12.26.10 Snow Day

Jr-snow-tree-790-xxx
illustration by the very talented and lovely janice richter
Wouldn't you know, on the day we leave the country to spend time in the city, here comes the snow?! It hasn't quite started yet, but G says we even need to be prepared for the possibility that the Broadway show for which we have tickets tonight may be cancelled. I don't feel bad for my sake, especially since we already saw Fela last year, but it was to be a special treat for my sister and niece. Fingers crossed. We're expecting feet of snow. G and I are on our way to Todos Santos, on the Baja peninsula for a little R&R. I'll be sorry to miss the snowshoeing and cross-country skiing possibilities, but I can't really complain. There will be more snow in our future. In the meantime, a few suggestions for keeping warm as you huddle indoors, safe from the biting winds and plummeting temperatures.

Hot-toddy-790-xxx
part therapy, part cocktail
Hot toddies are traditionally drunk before going to bed, or in wet or inclement weather. Once believed to help cure the common cold and even the flu, the American Lung Association now recommends you avoid treating these illnesses with anything containing alcohol as it causes dehydration. I'm not sure about its curative properties, but a hot toddy will warm you from top to bottom. And I do find it can work wonders on a sore throat.The traditional recipe calls for pouring a shot of Scotch into a cup and adding boiling water, a spoonful of honey, half a slice of lemon, two cloves and a cinnamon stick.  Steep for three to five minutes before enjoying.Here are some variations on the theme, as well as a couple of recipes for other warming drinks that go down like a charm when you're fighting a chill.HOT TODDYserves 1
1 ounce (2 tablespoons) bourbon1 tablespoon honey2 teaspoons fresh lemon juice1/4 cup boiling waterPut bourbon, honey, and lemon juice in a mug. Top off with hot water and stir until honey is dissolved.Variations: substitute rum; add ginger; make tea with the water first (Darjeeling is nice)HOT BUTTERED RUMserves 12 or 3 ounces dark rumtwist of lemon peel1 cinnamon stick2 clovesSweet cider or water1 tablespoon honey1 tablespoon sweet butternutmegPut the rum, lemon peel, cinnamon and cloves in a pewter tankard or any heavy 12-ounce mug that has been rinsed in very hot water to warm it. Heat the cider or water to the boiling point and pour into the spiced rum. Add the honey and the pat of butter and stir well. Grate a little nutmeg on top.GLÖGG[Swedish Mulled Wine]1.5 liter bottle of dry red wine  (something decent)1.5 liter bottle of port (ditto)1 bottle of inexpensive brandy10 cinnamon sticks1 tablespoon cardamom seeds18 whole clovesPeel of one orange1/2 cup raisins1 cup blanched almonds2 cups sugarA second orange peel for garnishingPour wine and port into stainless steel or porcelain pot. Add cinnamon, cardamom, cloves, orange peel, raisins, and almonds. Warm gently; do not boil as this burns off the alcohol.Place sugar in a separate pan. Soak with half the bottle of brandy. Warm sugar and brandy over low heat. Let sugar melt and bubble until it becomes a golden syrup of caramelized sugar.Add caramelized sugar to spiced wine mix. Cover and let mull for an hour. Before serving, strain to remove spices; add brandy to taste. Warm gently over low heat. Garnish mugs of glögg with fresh orange peel.Substitutions: dried cherries for the raisins; whiskey or bourbon in place of brandy; brown sugar instead of white.MULLED WINEServes 41 large orange2 cardamom pods6 whole cloves6 allspice berries6 whole black peppercorns1 cinnamon stick, plus 4 for garnish (optional)1 bottle (3 cups) fruity red wine1/2 cup sugar1/4 cup brandyWith a fine grater, zest, then juice the orange.With the flat side of a knife, press firmly on the cardamom pods to bruise them. In a large pot (not aluminum), combine zest, juice, cardamom, cloves, allspice, peppercorns, cinnamon, wine, sugar, and brandy. Cook over medium heat, stirring, until sugar dissolves, 1 to 2 minutes.Reduce heat to low; simmer until flavors have melded, about 30 minutes. Pour through a fine-mesh sieve; garnish with cinnamon stick, if desired. Serve immediately.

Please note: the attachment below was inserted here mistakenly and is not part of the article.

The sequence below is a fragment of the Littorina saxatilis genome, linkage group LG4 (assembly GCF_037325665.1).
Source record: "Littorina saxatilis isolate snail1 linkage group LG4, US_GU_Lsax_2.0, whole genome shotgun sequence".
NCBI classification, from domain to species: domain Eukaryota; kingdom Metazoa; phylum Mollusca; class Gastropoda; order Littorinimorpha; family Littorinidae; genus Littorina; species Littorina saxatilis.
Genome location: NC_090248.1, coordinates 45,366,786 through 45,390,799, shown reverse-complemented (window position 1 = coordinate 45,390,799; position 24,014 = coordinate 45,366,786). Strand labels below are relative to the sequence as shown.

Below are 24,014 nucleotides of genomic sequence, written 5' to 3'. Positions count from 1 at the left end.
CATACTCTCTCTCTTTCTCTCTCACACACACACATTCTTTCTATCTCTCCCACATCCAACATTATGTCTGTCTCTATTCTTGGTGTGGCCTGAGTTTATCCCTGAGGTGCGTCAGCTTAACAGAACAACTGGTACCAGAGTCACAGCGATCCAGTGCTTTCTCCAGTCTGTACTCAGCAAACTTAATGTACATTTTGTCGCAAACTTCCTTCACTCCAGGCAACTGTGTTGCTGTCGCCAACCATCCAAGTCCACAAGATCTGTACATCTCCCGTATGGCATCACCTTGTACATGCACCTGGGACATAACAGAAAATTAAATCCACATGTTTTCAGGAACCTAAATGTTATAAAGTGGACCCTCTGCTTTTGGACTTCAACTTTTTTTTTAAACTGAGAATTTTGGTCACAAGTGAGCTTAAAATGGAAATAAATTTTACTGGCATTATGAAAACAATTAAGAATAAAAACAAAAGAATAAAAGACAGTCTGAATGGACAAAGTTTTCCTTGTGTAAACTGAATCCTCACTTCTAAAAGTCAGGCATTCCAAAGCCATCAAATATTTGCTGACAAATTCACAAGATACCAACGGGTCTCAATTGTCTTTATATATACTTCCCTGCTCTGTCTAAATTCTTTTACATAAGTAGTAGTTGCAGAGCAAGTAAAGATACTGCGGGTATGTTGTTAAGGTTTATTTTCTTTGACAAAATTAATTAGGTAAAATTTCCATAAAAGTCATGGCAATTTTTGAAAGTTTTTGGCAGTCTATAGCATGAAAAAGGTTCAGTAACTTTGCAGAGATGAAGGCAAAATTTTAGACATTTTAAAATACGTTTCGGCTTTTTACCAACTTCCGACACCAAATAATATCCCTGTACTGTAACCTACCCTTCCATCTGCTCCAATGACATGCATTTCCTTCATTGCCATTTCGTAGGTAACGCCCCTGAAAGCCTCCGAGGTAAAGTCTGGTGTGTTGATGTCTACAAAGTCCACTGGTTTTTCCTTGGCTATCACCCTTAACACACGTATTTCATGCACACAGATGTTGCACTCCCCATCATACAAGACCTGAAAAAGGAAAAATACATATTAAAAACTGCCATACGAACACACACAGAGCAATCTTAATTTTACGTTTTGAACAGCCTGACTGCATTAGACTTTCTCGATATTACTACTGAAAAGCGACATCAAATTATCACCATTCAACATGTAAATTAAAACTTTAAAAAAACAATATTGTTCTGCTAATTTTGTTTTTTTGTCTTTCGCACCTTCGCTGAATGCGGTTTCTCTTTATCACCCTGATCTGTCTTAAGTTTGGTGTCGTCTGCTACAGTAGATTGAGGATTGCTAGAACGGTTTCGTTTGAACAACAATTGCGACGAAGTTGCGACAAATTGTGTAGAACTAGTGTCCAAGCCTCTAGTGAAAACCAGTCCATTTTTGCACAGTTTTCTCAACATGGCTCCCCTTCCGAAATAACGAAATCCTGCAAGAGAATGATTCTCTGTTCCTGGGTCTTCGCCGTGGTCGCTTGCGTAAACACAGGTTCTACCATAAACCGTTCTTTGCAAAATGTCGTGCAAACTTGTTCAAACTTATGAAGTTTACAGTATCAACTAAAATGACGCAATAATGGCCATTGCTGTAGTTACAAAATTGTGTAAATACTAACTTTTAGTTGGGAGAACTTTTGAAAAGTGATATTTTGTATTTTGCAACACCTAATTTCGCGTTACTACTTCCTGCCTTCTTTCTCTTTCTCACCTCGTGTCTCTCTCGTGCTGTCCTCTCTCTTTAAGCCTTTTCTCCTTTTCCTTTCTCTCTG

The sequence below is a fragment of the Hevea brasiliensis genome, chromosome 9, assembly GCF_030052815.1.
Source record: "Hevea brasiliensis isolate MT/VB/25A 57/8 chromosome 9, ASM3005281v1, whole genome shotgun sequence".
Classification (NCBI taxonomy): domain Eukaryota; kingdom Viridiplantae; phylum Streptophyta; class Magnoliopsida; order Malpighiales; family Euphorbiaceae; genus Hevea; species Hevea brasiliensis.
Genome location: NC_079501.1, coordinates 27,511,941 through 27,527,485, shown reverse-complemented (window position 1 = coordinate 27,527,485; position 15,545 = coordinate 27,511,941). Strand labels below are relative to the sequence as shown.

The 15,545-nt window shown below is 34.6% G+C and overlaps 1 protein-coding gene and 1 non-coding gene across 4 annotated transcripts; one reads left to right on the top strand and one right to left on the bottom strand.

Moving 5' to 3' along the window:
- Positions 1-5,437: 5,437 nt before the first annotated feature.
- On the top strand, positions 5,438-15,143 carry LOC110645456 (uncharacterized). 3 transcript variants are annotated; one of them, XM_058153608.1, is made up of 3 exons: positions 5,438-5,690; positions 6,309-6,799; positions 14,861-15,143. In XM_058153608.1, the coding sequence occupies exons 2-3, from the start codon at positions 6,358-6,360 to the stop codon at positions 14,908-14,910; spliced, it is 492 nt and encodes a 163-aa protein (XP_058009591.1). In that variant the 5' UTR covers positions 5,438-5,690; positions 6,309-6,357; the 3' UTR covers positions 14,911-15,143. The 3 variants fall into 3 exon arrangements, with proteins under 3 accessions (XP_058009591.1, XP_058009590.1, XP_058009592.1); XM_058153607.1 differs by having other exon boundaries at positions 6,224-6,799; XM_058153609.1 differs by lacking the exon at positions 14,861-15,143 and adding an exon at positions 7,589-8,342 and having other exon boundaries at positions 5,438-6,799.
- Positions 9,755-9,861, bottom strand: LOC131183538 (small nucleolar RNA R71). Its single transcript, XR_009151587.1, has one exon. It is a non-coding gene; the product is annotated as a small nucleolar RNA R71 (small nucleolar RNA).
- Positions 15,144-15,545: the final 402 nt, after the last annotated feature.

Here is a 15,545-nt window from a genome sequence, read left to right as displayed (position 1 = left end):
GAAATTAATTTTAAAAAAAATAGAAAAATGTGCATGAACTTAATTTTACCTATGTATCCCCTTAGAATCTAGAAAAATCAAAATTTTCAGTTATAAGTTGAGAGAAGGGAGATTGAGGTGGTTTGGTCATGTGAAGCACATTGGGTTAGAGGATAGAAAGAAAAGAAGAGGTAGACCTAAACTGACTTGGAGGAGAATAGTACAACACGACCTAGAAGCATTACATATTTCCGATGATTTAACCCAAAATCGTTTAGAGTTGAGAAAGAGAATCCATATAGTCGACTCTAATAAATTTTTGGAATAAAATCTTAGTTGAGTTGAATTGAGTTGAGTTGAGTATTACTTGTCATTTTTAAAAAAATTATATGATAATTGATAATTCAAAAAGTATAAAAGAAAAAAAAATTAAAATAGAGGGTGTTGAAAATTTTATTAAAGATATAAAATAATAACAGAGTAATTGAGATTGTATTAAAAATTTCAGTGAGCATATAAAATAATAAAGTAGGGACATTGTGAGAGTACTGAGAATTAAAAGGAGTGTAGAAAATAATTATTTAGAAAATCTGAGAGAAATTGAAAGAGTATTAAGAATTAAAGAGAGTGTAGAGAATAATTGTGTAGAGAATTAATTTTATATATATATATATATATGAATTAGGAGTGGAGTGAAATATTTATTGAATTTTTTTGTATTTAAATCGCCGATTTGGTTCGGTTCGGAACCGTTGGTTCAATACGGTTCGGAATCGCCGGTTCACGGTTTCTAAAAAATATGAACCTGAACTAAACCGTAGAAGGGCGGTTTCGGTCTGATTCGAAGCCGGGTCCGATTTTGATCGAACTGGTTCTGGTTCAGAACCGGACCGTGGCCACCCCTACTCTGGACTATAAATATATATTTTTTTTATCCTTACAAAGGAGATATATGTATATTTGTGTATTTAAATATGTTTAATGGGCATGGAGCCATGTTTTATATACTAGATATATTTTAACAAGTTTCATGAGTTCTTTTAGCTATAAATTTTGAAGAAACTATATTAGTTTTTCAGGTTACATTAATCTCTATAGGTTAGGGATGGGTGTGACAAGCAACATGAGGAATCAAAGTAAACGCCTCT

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3 Comments

I'm hoping you are at the Broadway show w/Geo, Lil and Sarita. EnJOY that culti-respite from the nieve. And enJOY the snow, too, for my sake. Festeev Gretings. Wish I were there! I'm so proud of you, for your Año Goloso.
Hambrienta on December 26, 2010 at 5:03 pm — Reply
Laura: I've loved readying your blog entries these past few months, and I'll miss your Año Goloso the next six months while we're in Ecuador (where I'm back to the primordial dial-up modem).
judy blankenship on December 27, 2010 at 8:10 am — Reply
Thanks so much, Judy! Maybe we'll come down for a trip with Lisa! ¡Feliz Año!
laura on December 27, 2010 at 3:55 pm — Reply